Bacterial genetic architecture of ecological interactions in co-culture by GWAS-taking Escherichia coli and Staphylococcus aureus as an example

Xiaoqing He, Yi Jin, Meixia Ye, Nan Chen, Jing Zhu, Jingqi Wang, Libo Jiang, Rongling Wu

Research output: Contribution to journalArticle

2 Scopus citations

Abstract

How a species responds to such a biotic environment in the community, ultimately leading to its evolution, has been a topic of intense interest to ecological evolutionary biologists. Until recently, limited knowledge was available regarding the genotypic changes that underlie phenotypic changes. Our study implemented GWAS (Genome-Wide Association Studies) to illustrate the genetic architecture of ecological interactions that take place in microbial populations. By choosing 45 such interspecific pairs of Escherichia coli and Staphylococcus aureus strains that were all genotyped throughout the entire genome, we employed Q-ROADTRIPS to analyze the association between single SNPs and microbial abundance measured at each time point for bacterial populations reared in monoculture and co-culture, respectively. We identified a large number of SNPs and indels across the genomes (35.69 G clean data of E. coli and 50.41 G of S. aureus). We reported 66 and 111 SNPs that were associated with interaction in E. coli and S. aureus, respectively. 23 out of 66 polymorphic changes resulted in amino acid alterations.12 significant genes, such as murE, treA, argS, and relA, which were also identified in previous evolutionary studies. In S. aureus, 111 SNPs detected in coding sequences could be divided into 35 non-synonymous and 76 synonymous SNPs. Our study illustrated the potential of genome-wide association methods for studying rapidly evolving traits in bacteria. Genetic association study methods will facilitate the identification of genetic elements likely to cause phenotypes of interest and provide targets for further laboratory investigation.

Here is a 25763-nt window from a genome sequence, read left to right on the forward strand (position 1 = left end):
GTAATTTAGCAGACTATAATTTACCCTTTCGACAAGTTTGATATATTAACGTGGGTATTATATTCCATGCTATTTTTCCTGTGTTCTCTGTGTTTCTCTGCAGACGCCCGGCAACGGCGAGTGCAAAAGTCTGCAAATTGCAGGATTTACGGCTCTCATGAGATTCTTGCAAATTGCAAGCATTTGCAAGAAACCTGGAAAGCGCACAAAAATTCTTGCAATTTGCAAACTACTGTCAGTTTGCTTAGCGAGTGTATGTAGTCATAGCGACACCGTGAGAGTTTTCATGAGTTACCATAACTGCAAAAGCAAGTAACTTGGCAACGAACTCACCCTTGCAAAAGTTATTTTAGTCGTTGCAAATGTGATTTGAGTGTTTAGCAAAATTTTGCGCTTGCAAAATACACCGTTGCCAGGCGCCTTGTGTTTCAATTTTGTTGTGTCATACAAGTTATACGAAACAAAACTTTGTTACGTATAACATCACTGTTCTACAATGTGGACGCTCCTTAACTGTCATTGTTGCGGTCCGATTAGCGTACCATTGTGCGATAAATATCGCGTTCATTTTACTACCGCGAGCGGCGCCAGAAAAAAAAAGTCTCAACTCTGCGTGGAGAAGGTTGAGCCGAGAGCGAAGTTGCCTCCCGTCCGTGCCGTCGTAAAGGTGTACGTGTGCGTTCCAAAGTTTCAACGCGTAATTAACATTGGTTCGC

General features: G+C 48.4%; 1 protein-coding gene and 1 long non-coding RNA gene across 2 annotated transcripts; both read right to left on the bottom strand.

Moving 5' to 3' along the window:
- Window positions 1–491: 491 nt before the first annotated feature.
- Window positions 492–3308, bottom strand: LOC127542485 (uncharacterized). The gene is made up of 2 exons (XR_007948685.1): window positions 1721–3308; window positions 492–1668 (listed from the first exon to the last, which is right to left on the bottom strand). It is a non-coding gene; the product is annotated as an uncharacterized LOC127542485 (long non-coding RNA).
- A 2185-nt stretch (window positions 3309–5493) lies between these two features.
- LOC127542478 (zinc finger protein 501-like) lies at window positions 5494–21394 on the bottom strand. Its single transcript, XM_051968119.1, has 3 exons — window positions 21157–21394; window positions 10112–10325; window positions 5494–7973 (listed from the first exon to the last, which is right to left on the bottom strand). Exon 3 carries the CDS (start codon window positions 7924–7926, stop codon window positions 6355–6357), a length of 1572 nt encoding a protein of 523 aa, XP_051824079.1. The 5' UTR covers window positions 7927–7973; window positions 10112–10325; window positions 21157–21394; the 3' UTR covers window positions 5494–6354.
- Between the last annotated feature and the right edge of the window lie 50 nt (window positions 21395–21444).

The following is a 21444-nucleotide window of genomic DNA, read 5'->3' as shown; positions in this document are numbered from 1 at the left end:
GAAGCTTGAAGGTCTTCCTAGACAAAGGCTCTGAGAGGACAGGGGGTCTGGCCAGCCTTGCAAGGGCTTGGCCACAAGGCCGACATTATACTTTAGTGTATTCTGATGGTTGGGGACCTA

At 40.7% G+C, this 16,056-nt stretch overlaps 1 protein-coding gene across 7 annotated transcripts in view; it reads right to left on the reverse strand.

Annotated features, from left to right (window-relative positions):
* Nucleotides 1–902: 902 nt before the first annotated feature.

Original languageEnglish (US)
Article number2332
JournalFrontiers in Microbiology
Volume8
Issue numberNOV
DOIs
StatePublished - Nov 27 2017

All Science Journal Classification (ASJC) codes

  • Microbiology
  • Microbiology (medical)

Fingerprint Dive into the research topics of 'Bacterial genetic architecture of ecological interactions in co-culture by GWAS-taking Escherichia coli and Staphylococcus aureus as an example'. Together they form a unique fingerprint.

  • Cite this